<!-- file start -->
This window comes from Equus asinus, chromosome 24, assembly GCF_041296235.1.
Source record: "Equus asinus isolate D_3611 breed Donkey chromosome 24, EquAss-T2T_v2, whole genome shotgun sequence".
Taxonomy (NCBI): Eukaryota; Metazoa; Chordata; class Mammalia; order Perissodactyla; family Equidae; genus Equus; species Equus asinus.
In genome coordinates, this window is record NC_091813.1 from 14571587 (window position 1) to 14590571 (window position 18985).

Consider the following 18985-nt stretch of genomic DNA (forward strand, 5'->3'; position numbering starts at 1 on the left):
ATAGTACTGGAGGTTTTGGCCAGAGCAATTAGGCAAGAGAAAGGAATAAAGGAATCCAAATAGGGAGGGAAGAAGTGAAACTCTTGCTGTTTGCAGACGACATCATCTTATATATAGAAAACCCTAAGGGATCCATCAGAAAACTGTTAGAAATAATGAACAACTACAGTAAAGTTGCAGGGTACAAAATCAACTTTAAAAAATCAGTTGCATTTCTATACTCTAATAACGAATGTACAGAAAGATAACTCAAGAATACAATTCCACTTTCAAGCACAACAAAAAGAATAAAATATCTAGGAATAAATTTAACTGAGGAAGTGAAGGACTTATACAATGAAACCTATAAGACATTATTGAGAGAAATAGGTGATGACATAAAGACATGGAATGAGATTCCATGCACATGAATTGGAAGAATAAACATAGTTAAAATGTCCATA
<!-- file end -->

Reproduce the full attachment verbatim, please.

This window comes from Equus asinus, chromosome 24, assembly GCF_041296235.1.
Source record: "Equus asinus isolate D_3611 breed Donkey chromosome 24, EquAss-T2T_v2, whole genome shotgun sequence".
Taxonomy (NCBI): Eukaryota; Metazoa; Chordata; class Mammalia; order Perissodactyla; family Equidae; genus Equus; species Equus asinus.
In genome coordinates, this window is record NC_091813.1 from 14571587 (window position 1) to 14590571 (window position 18985).

Consider the following 18985-nt stretch of genomic DNA (forward strand, 5'->3'; position numbering starts at 1 on the left):
ATAGTACTGGAGGTTTTGGCCAGAGCAATTAGGCAAGAGAAAGGAATAAAGGAATCCAAATAGGGAGGGAAGAAGTGAAACTCTTGCTGTTTGCAGACGACATCATCTTATATATAGAAAACCCTAAGGGATCCATCAGAAAACTGTTAGAAATAATGAACAACTACAGTAAAGTTGCAGGGTACAAAATCAACTTTAAAAAATCAGTTGCATTTCTATACTCTAATAACGAATGTACAGAAAGATAACTCAAGAATACAATTCCACTTTCAAGCACAACAAAAAGAATAAAATATCTAGGAATAAATTTAACTGAGGAAGTGAAGGACTTATACAATGAAACCTATAAGACATTATTGAGAGAAATAGGTGATGACATAAAGACATGGAATGAGATTCCATGCACATGAATTGGAAGAATAAACATAGTTAAAATGTCCATA